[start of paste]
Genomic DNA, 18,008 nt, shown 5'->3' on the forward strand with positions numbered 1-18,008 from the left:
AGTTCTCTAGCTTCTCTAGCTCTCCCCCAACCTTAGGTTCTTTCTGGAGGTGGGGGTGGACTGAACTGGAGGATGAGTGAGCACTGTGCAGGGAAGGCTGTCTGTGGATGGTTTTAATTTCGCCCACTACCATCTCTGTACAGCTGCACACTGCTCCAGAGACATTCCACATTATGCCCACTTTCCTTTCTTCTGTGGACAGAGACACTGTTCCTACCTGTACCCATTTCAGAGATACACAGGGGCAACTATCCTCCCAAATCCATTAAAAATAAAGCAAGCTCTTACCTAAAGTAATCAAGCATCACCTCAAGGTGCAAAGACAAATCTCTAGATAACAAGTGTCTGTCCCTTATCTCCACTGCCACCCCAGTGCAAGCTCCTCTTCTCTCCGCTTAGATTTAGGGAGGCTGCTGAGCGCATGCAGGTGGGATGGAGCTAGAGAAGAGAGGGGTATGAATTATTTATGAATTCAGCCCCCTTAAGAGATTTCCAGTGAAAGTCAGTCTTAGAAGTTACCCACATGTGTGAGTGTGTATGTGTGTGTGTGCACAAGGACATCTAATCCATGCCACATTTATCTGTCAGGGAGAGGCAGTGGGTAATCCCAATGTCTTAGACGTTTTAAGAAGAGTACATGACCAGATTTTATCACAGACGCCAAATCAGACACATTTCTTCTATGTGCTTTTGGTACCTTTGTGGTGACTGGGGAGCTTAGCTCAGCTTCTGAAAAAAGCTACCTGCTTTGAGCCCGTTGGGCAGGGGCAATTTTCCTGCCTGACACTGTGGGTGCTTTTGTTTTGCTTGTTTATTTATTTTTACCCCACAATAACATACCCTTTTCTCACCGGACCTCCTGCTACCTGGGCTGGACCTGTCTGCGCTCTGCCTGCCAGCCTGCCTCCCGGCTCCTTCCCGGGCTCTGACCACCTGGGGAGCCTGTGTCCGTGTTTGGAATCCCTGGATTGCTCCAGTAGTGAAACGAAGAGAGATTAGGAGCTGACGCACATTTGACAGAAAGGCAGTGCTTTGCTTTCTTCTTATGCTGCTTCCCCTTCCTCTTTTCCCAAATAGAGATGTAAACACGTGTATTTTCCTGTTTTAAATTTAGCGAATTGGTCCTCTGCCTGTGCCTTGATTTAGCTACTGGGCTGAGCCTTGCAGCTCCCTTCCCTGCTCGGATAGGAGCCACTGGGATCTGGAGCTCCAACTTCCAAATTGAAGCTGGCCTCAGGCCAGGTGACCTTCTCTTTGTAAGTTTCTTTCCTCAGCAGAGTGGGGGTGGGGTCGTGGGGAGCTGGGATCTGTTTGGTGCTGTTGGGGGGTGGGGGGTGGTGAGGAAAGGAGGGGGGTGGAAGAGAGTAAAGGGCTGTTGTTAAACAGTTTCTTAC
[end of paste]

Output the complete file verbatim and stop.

Genomic DNA, 18,008 nt, shown 5'->3' on the forward strand with positions numbered 1-18,008 from the left:
AGTTCTCTAGCTTCTCTAGCTCTCCCCCAACCTTAGGTTCTTTCTGGAGGTGGGGGTGGACTGAACTGGAGGATGAGTGAGCACTGTGCAGGGAAGGCTGTCTGTGGATGGTTTTAATTTCGCCCACTACCATCTCTGTACAGCTGCACACTGCTCCAGAGACATTCCACATTATGCCCACTTTCCTTTCTTCTGTGGACAGAGACACTGTTCCTACCTGTACCCATTTCAGAGATACACAGGGGCAACTATCCTCCCAAATCCATTAAAAATAAAGCAAGCTCTTACCTAAAGTAATCAAGCATCACCTCAAGGTGCAAAGACAAATCTCTAGATAACAAGTGTCTGTCCCTTATCTCCACTGCCACCCCAGTGCAAGCTCCTCTTCTCTCCGCTTAGATTTAGGGAGGCTGCTGAGCGCATGCAGGTGGGATGGAGCTAGAGAAGAGAGGGGTATGAATTATTTATGAATTCAGCCCCCTTAAGAGATTTCCAGTGAAAGTCAGTCTTAGAAGTTACCCACATGTGTGAGTGTGTATGTGTGTGTGTGCACAAGGACATCTAATCCATGCCACATTTATCTGTCAGGGAGAGGCAGTGGGTAATCCCAATGTCTTAGACGTTTTAAGAAGAGTACATGACCAGATTTTATCACAGACGCCAAATCAGACACATTTCTTCTATGTGCTTTTGGTACCTTTGTGGTGACTGGGGAGCTTAGCTCAGCTTCTGAAAAAAGCTACCTGCTTTGAGCCCGTTGGGCAGGGGCAATTTTCCTGCCTGACACTGTGGGTGCTTTTGTTTTGCTTGTTTATTTATTTTTACCCCACAATAACATACCCTTTTCTCACCGGACCTCCTGCTACCTGGGCTGGACCTGTCTGCGCTCTGCCTGCCAGCCTGCCTCCCGGCTCCTTCCCGGGCTCTGACCACCTGGGGAGCCTGTGTCCGTGTTTGGAATCCCTGGATTGCTCCAGTAGTGAAACGAAGAGAGATTAGGAGCTGACGCACATTTGACAGAAAGGCAGTGCTTTGCTTTCTTCTTATGCTGCTTCCCCTTCCTCTTTTCCCAAATAGAGATGTAAACACGTGTATTTTCCTGTTTTAAATTTAGCGAATTGGTCCTCTGCCTGTGCCTTGATTTAGCTACTGGGCTGAGCCTTGCAGCTCCCTTCCCTGCTCGGATAGGAGCCACTGGGATCTGGAGCTCCAACTTCCAAATTGAAGCTGGCCTCAGGCCAGGTGACCTTCTCTTTGTAAGTTTCTTTCCTCAGCAGAGTGGGGGTGGGGTCGTGGGGAGCTGGGATCTGTTTGGTGCTGTTGGGGGGTGGGGGGTGGTGAGGAAAGGAGGGGGGTGGAAGAGAGTAAAGGGCTGTTGTTAAACAGTTTCTTAC